Germ City exhibition reading room (inspired by Wellcome Collection’s reading room), New York

Figure 10

Photograph of the Germ City Exhibition at the Museum of the City of New York

Germ City exhibition at the Museum of the City of New York

  • Contagious Cities: Far Away, Too Close at Hong Kong’s Tai Kwun Centre for Heritage and Arts was co-produced between their art and heritage teams. It featured Angela Su’s pieces amongst many other artworks (including Blast Theory’s piece), and explored the psychological and emotional dimensions of disease and contagion, particularly in relation to people’s ordinary lives.

Figure 11

Exhibition views of the Far Away Too Close Exhibition in Hong Kong

Exhibition views from Far Away, Too Close exhibition in Hong Kong at Tai Kwun Centre for Arts and Heritage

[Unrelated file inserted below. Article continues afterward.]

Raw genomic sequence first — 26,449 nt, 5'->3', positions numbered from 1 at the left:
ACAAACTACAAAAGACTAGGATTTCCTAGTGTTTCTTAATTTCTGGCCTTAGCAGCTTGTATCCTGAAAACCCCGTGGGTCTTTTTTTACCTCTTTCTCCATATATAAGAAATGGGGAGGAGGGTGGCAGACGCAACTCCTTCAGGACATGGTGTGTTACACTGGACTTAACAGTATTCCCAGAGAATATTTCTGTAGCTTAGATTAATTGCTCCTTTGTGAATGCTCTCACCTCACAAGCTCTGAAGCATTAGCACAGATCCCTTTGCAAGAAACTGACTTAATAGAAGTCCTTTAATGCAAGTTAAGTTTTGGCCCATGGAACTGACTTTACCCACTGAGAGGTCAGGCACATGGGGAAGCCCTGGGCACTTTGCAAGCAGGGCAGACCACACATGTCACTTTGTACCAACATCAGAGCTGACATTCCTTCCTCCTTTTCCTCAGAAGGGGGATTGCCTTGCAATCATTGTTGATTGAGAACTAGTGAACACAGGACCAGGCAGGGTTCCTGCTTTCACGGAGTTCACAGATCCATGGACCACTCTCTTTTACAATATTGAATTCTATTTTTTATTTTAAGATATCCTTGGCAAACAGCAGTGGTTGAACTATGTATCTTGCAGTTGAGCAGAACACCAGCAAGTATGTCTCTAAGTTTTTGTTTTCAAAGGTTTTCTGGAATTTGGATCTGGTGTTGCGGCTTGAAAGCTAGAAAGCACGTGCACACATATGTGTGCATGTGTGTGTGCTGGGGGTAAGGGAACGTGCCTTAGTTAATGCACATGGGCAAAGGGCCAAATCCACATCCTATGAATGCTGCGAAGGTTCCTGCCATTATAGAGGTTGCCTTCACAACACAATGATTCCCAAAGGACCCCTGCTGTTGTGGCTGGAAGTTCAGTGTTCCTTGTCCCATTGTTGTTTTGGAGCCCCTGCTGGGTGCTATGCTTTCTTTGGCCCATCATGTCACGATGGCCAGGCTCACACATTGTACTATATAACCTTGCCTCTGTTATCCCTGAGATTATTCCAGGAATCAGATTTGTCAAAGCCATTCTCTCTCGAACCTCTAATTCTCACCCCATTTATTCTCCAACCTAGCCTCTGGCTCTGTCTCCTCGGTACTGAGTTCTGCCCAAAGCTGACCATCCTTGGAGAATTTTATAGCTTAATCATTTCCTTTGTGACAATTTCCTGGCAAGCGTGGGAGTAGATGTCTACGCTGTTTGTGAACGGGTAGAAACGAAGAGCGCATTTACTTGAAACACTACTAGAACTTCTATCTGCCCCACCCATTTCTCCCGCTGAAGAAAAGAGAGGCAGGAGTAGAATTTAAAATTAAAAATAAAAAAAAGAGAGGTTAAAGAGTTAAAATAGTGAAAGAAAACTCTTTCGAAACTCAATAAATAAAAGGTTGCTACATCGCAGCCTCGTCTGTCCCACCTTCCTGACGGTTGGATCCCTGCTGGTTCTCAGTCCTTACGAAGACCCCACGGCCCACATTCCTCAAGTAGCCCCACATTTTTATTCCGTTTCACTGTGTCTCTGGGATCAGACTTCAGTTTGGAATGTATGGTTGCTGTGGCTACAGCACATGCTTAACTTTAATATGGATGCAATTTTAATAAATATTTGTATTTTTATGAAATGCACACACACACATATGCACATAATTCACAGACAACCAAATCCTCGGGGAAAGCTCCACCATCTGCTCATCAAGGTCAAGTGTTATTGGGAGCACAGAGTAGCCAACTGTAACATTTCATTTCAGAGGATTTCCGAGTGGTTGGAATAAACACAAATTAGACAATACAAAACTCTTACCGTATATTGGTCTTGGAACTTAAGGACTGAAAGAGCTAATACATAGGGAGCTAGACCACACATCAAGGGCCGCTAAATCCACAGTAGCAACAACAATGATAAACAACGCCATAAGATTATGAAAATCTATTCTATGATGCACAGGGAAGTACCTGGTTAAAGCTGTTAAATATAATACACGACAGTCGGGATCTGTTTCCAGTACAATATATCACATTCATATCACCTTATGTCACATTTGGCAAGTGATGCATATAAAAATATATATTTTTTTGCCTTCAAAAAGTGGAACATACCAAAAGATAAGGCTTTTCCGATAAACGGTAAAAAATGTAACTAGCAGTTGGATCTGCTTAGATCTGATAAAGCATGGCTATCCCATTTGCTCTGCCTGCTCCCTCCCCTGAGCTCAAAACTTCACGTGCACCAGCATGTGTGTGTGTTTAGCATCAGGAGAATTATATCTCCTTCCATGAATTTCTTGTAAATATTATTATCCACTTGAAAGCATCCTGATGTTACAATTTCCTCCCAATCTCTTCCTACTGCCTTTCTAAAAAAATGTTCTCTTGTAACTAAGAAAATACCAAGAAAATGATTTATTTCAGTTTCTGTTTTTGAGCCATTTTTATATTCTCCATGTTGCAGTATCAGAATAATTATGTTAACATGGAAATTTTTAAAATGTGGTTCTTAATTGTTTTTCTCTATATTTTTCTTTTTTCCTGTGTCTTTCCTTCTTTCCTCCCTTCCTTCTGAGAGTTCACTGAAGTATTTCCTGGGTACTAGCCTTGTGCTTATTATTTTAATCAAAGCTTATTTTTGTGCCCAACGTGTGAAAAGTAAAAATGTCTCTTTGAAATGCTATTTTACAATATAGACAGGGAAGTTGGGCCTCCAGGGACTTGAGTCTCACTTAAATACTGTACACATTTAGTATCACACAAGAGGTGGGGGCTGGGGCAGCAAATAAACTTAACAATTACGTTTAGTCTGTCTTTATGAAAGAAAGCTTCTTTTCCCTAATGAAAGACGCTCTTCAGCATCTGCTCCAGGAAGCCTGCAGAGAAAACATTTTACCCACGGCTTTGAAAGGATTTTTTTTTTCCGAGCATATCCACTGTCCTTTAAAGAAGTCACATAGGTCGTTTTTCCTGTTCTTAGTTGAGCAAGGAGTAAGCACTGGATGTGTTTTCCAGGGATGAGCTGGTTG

• Koexistenz at the Museum für Naturkunde involved collaborations between artists and scientists that explored the relationship between humans, animals and viruses. It included the artistic commissions by Simon Faithfull and Sybille Neumeyer. The exhibition was complemented by public talks and events in the Museum’s Experimental Field.

Component DOI: http://dx.doi.org/10.15180/201405/007

Interactive storytelling experiences

  • A series of special tours of the Tenement Museum’s historic tenement buildings located on Manhattan’s Lower East Side, which told stories linking themes of disease, medicine, immigration and reform in the lives of their former residents.
  • Taipingshan’s history of plague centred on Hong Kong Museum of Medical Sciences presented through a heritage trail, and a guided app.